The woman sitting next to him seemed to have fallen asleep, though her magazine was still open in her lap and her headphones were still on her head. She had given him a pointed look, her eyes glaring up at him from under her short eyelashes and plucked eyebrows, the moment he'd taken out his laptop, when the seat belt sign finally turned off. This was business class, he thought, what did she expect? But he'd remained silent.
Soon the woman was simply ignoring him and Guy's attention was on his laptop. He didn't do any work-work while flying, unless it was an emergency, because experience had shown him that he just didn't do his best work while on a plane. On his laptop wasn't work, it was another favour to Seb. He was proofreading Seb's latest article, because Seb was terrified of submitting anything to an editor that might have a spelling mistake in it. As his eyes read over it he found himself enjoying the quality of the writing. Seb could certainly write, not just the quality of his prose but the article also held his attention. If he told Seb this he'd only reply with a blush of embarrassment, so lacking in arrogance was he.
The previous month had been a nightmare of work. He'd spent his time scouring through the accounts of a New Jersey frozen foods delivery firm. The firm had recently been taken over by a large corporation and Guy's employers had brought him in to check over the accounts. As a forensic accountant that was his job, but this company seemed to be a mine of money scams.
He worked for an international finance company, dividing his time between London and New York. The company had offices in other countries, but he mostly worked out of those two cities, for which Guy was grateful. He'd spend a month or so in one city and then fly across the Atlantic to spend a month or so working out of the other office.
Mostly his work consisted of looking for fraud. A company or corporation would call in his employers if they suspected someone was defrauding them. Guy would then be sent in to comb through the firm's accounts and paperwork. Most times the fraud was easy to find, people rarely thought up elaborate crimes, but occasionally Guy had to search harder. Other times he'd be called in because one company had taken over another, as with the New Jersey frozen food firm, and wanted to clear out any corruption; but these jobs came along less frequently.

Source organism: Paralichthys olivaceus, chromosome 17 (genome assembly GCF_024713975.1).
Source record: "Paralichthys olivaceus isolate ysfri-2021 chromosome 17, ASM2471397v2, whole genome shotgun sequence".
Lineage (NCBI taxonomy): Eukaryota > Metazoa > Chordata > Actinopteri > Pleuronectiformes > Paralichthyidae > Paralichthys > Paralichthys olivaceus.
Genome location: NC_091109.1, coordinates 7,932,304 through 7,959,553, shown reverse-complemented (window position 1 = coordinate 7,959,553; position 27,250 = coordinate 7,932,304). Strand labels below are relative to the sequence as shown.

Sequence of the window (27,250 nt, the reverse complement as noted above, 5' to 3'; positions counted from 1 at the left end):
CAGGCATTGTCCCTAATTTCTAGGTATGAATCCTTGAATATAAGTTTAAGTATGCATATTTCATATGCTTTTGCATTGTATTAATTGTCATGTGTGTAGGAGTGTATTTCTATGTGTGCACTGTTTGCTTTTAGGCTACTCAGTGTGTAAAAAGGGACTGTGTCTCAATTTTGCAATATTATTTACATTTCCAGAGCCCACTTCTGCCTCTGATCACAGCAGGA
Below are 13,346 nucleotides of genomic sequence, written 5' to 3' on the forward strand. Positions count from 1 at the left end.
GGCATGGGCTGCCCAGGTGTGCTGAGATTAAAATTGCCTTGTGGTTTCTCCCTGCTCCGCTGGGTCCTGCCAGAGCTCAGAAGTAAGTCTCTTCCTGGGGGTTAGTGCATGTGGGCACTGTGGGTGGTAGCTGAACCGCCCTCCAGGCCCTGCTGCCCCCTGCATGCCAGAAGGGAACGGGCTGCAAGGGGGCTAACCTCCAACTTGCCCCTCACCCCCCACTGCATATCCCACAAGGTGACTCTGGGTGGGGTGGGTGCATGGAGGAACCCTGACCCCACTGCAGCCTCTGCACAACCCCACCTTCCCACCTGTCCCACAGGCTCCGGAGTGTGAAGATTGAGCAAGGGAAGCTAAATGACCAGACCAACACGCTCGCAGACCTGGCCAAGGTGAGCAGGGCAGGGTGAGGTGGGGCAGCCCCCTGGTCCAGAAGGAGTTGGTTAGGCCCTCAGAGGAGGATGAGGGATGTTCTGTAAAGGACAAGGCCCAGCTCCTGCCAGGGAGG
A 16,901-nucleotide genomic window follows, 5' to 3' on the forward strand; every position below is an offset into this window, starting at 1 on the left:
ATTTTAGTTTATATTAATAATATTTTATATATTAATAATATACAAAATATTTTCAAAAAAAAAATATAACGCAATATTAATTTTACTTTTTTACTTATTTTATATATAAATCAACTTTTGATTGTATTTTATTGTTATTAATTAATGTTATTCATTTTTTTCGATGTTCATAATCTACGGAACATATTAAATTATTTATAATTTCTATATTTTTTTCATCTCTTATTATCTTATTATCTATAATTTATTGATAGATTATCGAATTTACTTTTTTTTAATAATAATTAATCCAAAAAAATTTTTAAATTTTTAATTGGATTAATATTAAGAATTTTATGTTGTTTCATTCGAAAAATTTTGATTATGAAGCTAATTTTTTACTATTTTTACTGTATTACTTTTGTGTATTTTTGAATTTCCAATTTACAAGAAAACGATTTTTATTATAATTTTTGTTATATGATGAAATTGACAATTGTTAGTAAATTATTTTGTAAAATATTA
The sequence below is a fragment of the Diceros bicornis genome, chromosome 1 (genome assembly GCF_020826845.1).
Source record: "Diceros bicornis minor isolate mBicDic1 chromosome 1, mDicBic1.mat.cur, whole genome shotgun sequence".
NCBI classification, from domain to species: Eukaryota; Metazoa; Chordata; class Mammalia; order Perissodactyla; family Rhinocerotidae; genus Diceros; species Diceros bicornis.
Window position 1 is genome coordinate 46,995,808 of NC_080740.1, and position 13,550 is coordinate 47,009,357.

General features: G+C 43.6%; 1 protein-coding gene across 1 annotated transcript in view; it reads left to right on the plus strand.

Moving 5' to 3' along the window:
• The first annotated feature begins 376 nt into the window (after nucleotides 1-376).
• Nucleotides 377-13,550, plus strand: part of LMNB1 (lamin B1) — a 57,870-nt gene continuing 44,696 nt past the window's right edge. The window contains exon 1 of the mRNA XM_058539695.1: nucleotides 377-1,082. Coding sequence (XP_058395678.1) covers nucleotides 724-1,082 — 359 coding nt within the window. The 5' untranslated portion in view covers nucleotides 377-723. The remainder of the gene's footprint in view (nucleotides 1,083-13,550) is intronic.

The stewardess, in a slow and purposeful walk, moved along the aisle and passed his seat, checking on the passengers as she did. She was young, but weren't they always? She looked to be in her early twenties with her blonde hair pulled back in a tight bun on top her head. As she walked away from him Guy found himself wondering what her life was like. Her accent was English, did she live in London? Did she have a lover?
With a slight shake of his head he returned his attention to his laptop. He found himself doing this a lot when he flew, wondering about the lives of the cabin crew. Despite flying regularly he rarely seemed to see the same cabin crew twice.
When he first started his job, he'd felt isolated and lonely. His employer rented him an apartment in New York, though smaller than his own flat in London, which was comfortable and he'd been in easy reach of the rest of the city. But he soon found himself falling out of sync with his whole social life. Being away for a month at a time he soon lost touch with his London friends and he wasn't in New York long enough to form any lasting relationships.
He was seriously considering leaving his job when he met Honey. He enjoyed the work, but the loneliness was growing too great to bear. Then, at a gallery opening, he casually met Honey. It wasn't an Earth-stopping moment, not love at first sight, he just found himself talking to a tall woman with a mane of blonde hair. She was bright and informed; talking with her was refreshing and interesting, certainly more than the lacklustre paintings all around them. When she had suggested they go get something to eat, he'd happily agreed.
YOU ARE READING
The People of the CityShort Story
A collection of twenty different stories that all share one thing, the central characters all live in a city, but that is all they share. These are twenty different stories with twenty very different themes, about twenty different people.